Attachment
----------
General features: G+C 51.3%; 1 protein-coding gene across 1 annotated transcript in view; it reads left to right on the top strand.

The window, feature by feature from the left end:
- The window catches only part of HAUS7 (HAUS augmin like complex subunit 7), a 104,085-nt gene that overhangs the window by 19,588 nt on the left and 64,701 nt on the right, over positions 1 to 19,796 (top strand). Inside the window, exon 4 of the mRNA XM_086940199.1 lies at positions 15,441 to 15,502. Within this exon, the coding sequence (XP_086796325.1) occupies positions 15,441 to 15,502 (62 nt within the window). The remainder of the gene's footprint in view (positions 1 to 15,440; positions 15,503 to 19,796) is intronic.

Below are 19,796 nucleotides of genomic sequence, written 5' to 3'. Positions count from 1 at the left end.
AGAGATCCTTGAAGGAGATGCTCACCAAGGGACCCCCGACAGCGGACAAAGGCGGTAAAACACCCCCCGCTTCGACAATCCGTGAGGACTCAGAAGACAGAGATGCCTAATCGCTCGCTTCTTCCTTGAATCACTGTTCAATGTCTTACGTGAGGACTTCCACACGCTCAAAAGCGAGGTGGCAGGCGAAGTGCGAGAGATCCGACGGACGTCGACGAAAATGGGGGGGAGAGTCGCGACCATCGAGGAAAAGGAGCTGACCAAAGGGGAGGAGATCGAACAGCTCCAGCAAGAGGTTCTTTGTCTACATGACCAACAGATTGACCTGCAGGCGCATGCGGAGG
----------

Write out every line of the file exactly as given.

General features: G+C 51.3%; 1 protein-coding gene across 1 annotated transcript in view; it reads left to right on the top strand.

The window, feature by feature from the left end:
- The window catches only part of HAUS7 (HAUS augmin like complex subunit 7), a 104,085-nt gene that overhangs the window by 19,588 nt on the left and 64,701 nt on the right, over positions 1 to 19,796 (top strand). Inside the window, exon 4 of the mRNA XM_086940199.1 lies at positions 15,441 to 15,502. Within this exon, the coding sequence (XP_086796325.1) occupies positions 15,441 to 15,502 (62 nt within the window). The remainder of the gene's footprint in view (positions 1 to 15,440; positions 15,503 to 19,796) is intronic.

Below are 19,796 nucleotides of genomic sequence, written 5' to 3'. Positions count from 1 at the left end.
AGAGATCCTTGAAGGAGATGCTCACCAAGGGACCCCCGACAGCGGACAAAGGCGGTAAAACACCCCCCGCTTCGACAATCCGTGAGGACTCAGAAGACAGAGATGCCTAATCGCTCGCTTCTTCCTTGAATCACTGTTCAATGTCTTACGTGAGGACTTCCACACGCTCAAAAGCGAGGTGGCAGGCGAAGTGCGAGAGATCCGACGGACGTCGACGAAAATGGGGGGGAGAGTCGCGACCATCGAGGAAAAGGAGCTGACCAAAGGGGAGGAGATCGAACAGCTCCAGCAAGAGGTTCTTTGTCTACATGACCAACAGATTGACCTGCAGGCGCATGCGGAGG